Australia expects to pull most of its troops out of Afghanistan nearly a year earlier than planned, the prime minister announced April 17, saying Australian soldiers have nearly completed their mission to transfer security responsibilities to Afghan forces in the decade-long war.
Prime Minister Julia Gillard cited security improvements and the death of Osama bin Laden and many of al Qaeda’s senior leaders among the reasons behind the accelerated withdrawal, which will likely see most troops home by the end of 2013. But one opposition lawmaker suggested the strategy was an attempt by Gillard to win over war-weary voters ahead of federal elections.
“This is a war with a purpose. This is a war with an end,” Gillard said in a speech to the Australian Strategic Policy Institute in Canberra. “We have a strategy, a mission and a timeframe for achieving it.”
Australia has 1,550 troops in Afghanistan, the largest force provided by any country outside NATO. The soldiers’ primary objective has been training an Afghan National Army brigade to take responsibility for security in Uruzgan province.
Australia had originally planned to withdraw its soldiers by the end of 2014, though Gillard had hinted at an early exit in November when she said the troops’ mission could be finished before then. The U.S. plans to withdraw all of its combat troops from Afghanistan by the end of 2014.
Gillard said she expects Afghan President Hamid Karzai to announce in the next few months the transition of security responsibilities to Afghan forces in Uruzgan and other provinces. Once that process starts, it will take 12 to 18 months to complete. Based on that timeframe, most of Australia’s troops would be out of Afghanistan by the end of 2013.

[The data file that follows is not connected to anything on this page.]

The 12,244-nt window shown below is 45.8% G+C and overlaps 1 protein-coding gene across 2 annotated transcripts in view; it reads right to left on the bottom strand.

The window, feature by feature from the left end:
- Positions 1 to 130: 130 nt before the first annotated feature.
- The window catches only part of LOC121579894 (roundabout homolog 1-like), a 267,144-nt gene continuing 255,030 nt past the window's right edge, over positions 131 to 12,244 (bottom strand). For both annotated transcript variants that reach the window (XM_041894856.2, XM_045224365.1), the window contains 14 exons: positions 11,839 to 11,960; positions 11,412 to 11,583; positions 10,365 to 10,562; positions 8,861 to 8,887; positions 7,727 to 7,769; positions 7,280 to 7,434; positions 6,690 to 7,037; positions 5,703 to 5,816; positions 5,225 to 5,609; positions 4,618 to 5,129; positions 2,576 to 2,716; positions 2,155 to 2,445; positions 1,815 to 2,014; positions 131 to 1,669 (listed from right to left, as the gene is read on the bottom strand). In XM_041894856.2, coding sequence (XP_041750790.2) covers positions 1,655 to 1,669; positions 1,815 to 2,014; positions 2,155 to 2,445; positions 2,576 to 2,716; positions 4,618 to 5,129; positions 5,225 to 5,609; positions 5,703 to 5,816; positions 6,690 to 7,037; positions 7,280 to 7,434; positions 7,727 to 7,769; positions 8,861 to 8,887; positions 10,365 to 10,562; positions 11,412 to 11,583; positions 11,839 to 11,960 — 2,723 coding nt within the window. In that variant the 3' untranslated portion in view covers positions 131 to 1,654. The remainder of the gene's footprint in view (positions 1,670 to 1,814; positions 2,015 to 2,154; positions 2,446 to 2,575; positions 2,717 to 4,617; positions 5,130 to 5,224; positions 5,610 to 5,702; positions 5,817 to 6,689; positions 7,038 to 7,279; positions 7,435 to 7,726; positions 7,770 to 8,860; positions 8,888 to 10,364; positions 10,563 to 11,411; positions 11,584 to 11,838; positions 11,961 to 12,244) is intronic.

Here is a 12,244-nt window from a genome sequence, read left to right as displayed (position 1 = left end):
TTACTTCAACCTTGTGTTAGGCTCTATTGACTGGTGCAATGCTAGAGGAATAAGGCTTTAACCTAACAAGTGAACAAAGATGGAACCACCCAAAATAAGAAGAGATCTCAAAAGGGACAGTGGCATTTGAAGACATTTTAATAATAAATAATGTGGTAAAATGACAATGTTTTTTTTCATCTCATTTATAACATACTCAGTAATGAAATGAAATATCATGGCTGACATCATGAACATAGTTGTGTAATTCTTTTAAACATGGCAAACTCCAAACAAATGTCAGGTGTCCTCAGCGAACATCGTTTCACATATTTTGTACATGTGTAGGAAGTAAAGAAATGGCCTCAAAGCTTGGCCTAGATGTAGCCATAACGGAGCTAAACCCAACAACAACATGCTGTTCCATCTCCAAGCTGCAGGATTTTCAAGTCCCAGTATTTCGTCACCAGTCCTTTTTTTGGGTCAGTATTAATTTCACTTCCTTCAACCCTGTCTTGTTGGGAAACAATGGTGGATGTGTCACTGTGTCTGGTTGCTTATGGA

Still, Gillard declined to give a specific date for the conclusion of the withdrawal, saying the start of the process is dependent upon Karzai’s announcement.
“When this is complete, Australia’s commitment in Afghanistan will look very different to that which we have today,” Gillard said. “We will have completed our training and mentoring mission. … And the majority of our troops will have returned home.”
Australia will consider keeping some special forces soldiers in Afghanistan beyond 2014, and will help fund the ongoing costs of Afghan security forces, Gillard said. The prime minister said she and Karzai will sign a partnership agreement at a meeting of NATO nations’ leaders in Chicago next month.
“Australia has an enduring national interest in ensuring that Afghanistan does not again become a safe haven for terrorists,” Gillard said.
Australia’s military deployment in Afghanistan maintains bipartisan political support, but opinion polls show the popularity of the commitment among the Australian public has plummeted amid the rising the death toll. Thirty-two Australian soldiers have been killed in the conflict.
Australia’s federal elections are due next year, and one of Gillard’s political foes suggested the early withdrawal was an attempt by the prime minister to boost support for her unpopular Labor Party.
“It would be a shameful thing if, after nearly 12 years of deployment in Afghanistan and the loss of more than 30 Australian lives, this mission was foreshortened for reasons of domestic political convenience for the Labor Party rather than on the basis of the advice of the military commanders in the field,” opposition Senator George Brandis told Sky News ahead of Gillard’s announcement.
But opposition leader Tony Abbott signaled support for the early withdrawal, telling reporters in Melbourne he had no reason to believe “it shouldn’t be possible to finish the job sooner rather than later.”
Citing the deaths of Australian soldiers in the conflict Abbott said, “We want to make sure that sacrifice has been worthwhile and that will happen if our troops come home soon with their mission accomplished.”